The Narrator: The Spice that Makes Kaguya-sama Tick

Okay, I know that sounds ridiculous. Just hear me out on this one.

Kaguya-sama: Love is War is one of the best examples of a character-driven comedy we’ve gotten in years. Aka Akasaka has shown time and time again that he knows exactly how to continuously squeeze laughs out of his characters without running out of steam. And the team behind the anime have only further enhanced it with creative visuals, breathtaking animation, stellar music, and snappy editing.

But there is one aspect that truly makes Kaguya-sama stand out from other character comedies of its ilk. More specifically, one character: the Narrator.

In just about every other story, the narrator is just the person who tells the story. Maybe it’s a person within the story itself. Maybe it’s some otherwordly being who just knows everything that happened. It is never all that important; why worry about the narration when the story itself is happening?

The Narrator of Kaguya-sama is very much a member of the latter category. Who is he? How does he know what’s happening or what these teenagers are thinking? It doesn’t matter. The Narrator is just that.

So, why do I claim he’s an important character? The answer is simple: he sells the absurdity.

Every single episode of Kaguya-sama is a rollercoaster of insanity. The characters take the most simple and ordinary of interactions and overthinks them until they leave the realm of possibility in the dust. It has occasional moments of genuinely serious drama (we’ll get to those in a second), but the majority of the series is dedicated to the ridiculously goofy antics our cast get themselves into. From Iino jumping to absurd conclusions about Kaguya’s relationship with the boys to Shirogane’s over-the-top terrible romance advice, they take the simplest things and blow them out of proportion.

To us, it’s completely absurd and hilarious. But to our characters, these ridiculous leaps in logic make sense. Not only that, but they are important. When a misunderstanding splits the student council, every single one of them desperately tries to think of a way to either dispel it or to use it to put themselves on top. We laugh, but to them, it’s no laughing matter.

Enter the Narrator. Using the deepest, most dramatic voice possible, he methodically explains everything going on in our character’s heads and the reasoning behind them. He’s basically saying, “Don’t laugh! This is super serious! Kaguya needs to see Shirogane’s underwear, it’s the most important thing in her life right now! Why are you laughing?” His efforts to make us take it seriously puts us into the headspace of the protagonists and only amplifies just how insane the events unfolding truly are.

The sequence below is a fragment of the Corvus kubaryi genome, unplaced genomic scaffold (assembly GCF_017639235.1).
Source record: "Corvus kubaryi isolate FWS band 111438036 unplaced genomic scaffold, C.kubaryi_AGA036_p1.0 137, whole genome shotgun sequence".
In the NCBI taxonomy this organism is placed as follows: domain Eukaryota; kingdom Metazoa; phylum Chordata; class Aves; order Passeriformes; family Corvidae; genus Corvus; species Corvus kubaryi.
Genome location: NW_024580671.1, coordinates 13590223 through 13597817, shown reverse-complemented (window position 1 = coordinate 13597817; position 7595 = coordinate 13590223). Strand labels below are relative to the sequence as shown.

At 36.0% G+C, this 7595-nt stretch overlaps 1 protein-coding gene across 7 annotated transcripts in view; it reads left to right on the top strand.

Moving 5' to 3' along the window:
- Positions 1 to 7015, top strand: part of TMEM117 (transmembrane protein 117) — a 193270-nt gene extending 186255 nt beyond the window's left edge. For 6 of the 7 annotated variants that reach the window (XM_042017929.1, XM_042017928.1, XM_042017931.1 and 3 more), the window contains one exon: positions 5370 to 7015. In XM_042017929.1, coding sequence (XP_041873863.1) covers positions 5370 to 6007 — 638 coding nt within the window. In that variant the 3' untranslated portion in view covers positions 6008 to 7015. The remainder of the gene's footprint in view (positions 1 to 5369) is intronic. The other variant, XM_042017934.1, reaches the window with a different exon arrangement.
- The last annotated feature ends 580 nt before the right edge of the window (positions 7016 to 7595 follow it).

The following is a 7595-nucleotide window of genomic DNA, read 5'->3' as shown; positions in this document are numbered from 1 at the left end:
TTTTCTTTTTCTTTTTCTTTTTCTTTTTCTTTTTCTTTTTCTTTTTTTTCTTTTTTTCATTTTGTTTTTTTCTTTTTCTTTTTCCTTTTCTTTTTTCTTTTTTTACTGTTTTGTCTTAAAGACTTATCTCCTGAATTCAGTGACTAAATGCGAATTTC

Essentially, the Narrator himself is a joke. That’s why he all but vanishes during the heavier moments of the show. When the characters are entirely justified in their emotions and overreactions, he isn’t necessary.

That’s part of why I’m not a fan of the Kaguya dub. Sure, all the voice actors are doing a great job. But the narrator isn’t even trying to take it seriously. Practically every line he delivers in the English version is some snide remark or a fourth-wall breaking quip. Rather than emphasizing the absurd internal turmoil of the characters, he constantly seems to be trying to steal the spotlight from them!

Though, to be fair, the voice actor delivering his lines is doing a good job.

A large part of the Narrator’s charm is that he isn’t overbearing. He’s overly-dramatic, but he never overstays his welcome. He’s never so over-the-top that he becomes annoying. When he needs to go, he’s gone. He’s like a spice; when applied in the right place, he makes the meal work. And the author knows exactly when to use the spice and to pull it away.

Alright, that should be a good place to wrap things up. Now… where will I get a thumbnail image for a character who has no appearance?

No thumbnail it is.

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